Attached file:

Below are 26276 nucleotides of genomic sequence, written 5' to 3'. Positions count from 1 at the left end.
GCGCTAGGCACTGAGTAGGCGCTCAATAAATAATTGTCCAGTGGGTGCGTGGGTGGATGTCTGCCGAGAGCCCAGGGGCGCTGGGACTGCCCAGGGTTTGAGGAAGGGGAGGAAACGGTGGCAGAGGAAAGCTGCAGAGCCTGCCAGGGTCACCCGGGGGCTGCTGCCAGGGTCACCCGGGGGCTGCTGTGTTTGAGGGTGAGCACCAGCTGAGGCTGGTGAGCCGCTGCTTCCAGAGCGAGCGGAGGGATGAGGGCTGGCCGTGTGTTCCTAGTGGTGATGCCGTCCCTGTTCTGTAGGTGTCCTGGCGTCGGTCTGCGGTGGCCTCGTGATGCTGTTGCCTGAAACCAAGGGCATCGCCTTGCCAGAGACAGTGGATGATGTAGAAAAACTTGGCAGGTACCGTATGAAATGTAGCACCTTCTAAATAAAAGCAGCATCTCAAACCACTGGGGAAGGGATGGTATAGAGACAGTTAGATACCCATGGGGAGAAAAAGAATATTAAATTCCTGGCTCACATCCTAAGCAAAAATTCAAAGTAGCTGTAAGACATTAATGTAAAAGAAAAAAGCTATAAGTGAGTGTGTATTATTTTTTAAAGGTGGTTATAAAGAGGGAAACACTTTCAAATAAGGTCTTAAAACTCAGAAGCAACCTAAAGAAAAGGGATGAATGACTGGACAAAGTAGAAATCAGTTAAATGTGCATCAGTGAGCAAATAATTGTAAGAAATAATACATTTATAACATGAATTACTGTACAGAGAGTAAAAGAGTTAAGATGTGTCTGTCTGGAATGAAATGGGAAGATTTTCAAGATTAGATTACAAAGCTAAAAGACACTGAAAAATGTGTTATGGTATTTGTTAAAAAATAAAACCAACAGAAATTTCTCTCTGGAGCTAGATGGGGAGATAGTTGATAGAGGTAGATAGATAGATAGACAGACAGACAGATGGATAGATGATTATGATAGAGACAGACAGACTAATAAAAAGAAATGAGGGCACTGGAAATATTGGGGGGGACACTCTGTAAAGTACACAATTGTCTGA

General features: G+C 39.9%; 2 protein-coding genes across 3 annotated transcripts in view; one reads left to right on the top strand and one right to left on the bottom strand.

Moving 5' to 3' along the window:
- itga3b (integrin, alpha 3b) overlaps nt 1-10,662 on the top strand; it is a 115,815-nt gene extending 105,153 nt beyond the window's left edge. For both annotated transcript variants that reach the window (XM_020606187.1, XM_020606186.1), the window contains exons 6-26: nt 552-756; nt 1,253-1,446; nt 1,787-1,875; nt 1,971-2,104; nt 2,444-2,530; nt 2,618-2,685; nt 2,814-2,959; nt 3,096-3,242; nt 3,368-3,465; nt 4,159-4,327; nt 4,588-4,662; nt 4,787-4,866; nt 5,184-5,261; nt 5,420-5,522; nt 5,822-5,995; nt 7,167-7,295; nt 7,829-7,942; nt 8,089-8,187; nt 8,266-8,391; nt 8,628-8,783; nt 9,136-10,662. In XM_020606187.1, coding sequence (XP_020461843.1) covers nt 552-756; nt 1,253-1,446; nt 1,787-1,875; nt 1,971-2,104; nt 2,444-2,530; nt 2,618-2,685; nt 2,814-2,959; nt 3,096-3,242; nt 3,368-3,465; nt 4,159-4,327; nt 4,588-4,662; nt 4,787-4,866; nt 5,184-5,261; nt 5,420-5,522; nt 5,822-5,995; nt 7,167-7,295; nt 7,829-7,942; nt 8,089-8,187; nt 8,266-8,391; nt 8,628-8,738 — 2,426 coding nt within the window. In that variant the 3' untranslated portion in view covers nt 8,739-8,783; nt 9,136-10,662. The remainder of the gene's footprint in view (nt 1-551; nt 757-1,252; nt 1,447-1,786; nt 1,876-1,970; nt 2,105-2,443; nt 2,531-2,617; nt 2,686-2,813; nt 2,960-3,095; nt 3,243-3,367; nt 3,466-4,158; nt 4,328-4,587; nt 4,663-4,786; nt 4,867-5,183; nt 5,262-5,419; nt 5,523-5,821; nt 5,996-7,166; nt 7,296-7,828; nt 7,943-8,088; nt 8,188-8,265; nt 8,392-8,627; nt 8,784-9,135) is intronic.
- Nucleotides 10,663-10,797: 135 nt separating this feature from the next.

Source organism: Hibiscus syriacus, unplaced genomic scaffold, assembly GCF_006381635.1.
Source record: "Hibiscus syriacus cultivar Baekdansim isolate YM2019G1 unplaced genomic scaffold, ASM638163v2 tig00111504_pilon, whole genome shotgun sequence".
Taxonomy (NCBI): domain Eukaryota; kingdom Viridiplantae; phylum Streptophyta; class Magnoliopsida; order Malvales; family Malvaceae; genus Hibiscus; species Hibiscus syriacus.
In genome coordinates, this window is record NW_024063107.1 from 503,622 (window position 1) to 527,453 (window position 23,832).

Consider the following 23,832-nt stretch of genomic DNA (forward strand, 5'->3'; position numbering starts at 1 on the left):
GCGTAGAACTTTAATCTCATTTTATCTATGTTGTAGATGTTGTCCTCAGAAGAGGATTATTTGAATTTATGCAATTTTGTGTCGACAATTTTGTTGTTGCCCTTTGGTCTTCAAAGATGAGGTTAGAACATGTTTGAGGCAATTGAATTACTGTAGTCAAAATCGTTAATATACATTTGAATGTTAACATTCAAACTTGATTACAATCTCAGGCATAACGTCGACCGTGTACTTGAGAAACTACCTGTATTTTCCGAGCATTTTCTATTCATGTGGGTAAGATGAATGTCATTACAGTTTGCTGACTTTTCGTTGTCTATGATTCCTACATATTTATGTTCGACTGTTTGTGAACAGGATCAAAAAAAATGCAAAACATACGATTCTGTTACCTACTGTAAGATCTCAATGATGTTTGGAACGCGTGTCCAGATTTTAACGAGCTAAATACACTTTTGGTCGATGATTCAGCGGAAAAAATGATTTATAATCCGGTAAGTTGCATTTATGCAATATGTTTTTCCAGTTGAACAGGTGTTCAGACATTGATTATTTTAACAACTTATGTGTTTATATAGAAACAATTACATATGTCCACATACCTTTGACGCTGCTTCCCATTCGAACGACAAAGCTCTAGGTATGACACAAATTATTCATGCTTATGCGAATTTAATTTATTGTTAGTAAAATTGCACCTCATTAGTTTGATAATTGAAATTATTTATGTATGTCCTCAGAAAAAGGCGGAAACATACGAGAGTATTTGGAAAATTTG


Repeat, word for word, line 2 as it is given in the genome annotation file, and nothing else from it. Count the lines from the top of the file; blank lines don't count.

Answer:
GCGCTAGGCACTGAGTAGGCGCTCAATAAATAATTGTCCAGTGGGTGCGTGGGTGGATGTCTGCCGAGAGCCCAGGGGCGCTGGGACTGCCCAGGGTTTGAGGAAGGGGAGGAAACGGTGGCAGAGGAAAGCTGCAGAGCCTGCCAGGGTCACCCGGGGGCTGCTGCCAGGGTCACCCGGGGGCTGCTGTGTTTGAGGGTGAGCACCAGCTGAGGCTGGTGAGCCGCTGCTTCCAGAGCGAGCGGAGGGATGAGGGCTGGCCGTGTGTTCCTAGTGGTGATGCCGTCCCTGTTCTGTAGGTGTCCTGGCGTCGGTCTGCGGTGGCCTCGTGATGCTGTTGCCTGAAACCAAGGGCATCGCCTTGCCAGAGACAGTGGATGATGTAGAAAAACTTGGCAGGTACCGTATGAAATGTAGCACCTTCTAAATAAAAGCAGCATCTCAAACCACTGGGGAAGGGATGGTATAGAGACAGTTAGATACCCATGGGGAGAAAAAGAATATTAAATTCCTGGCTCACATCCTAAGCAAAAATTCAAAGTAGCTGTAAGACATTAATGTAAAAGAAAAAAGCTATAAGTGAGTGTGTATTATTTTTTAAAGGTGGTTATAAAGAGGGAAACACTTTCAAATAAGGTCTTAAAACTCAGAAGCAACCTAAAGAAAAGGGATGAATGACTGGACAAAGTAGAAATCAGTTAAATGTGCATCAGTGAGCAAATAATTGTAAGAAATAATACATTTATAACATGAATTACTGTACAGAGAGTAAAAGAGTTAAGATGTGTCTGTCTGGAATGAAATGGGAAGATTTTCAAGATTAGATTACAAAGCTAAAAGACACTGAAAAATGTGTTATGGTATTTGTTAAAAAATAAAACCAACAGAAATTTCTCTCTGGAGCTAGATGGGGAGATAGTTGATAGAGGTAGATAGATAGATAGACAGACAGACAGATGGATAGATGATTATGATAGAGACAGACAGACTAATAAAAAGAAATGAGGGCACTGGAAATATTGGGGGGGACACTCTGTAAAGTACACAATTGTCTGA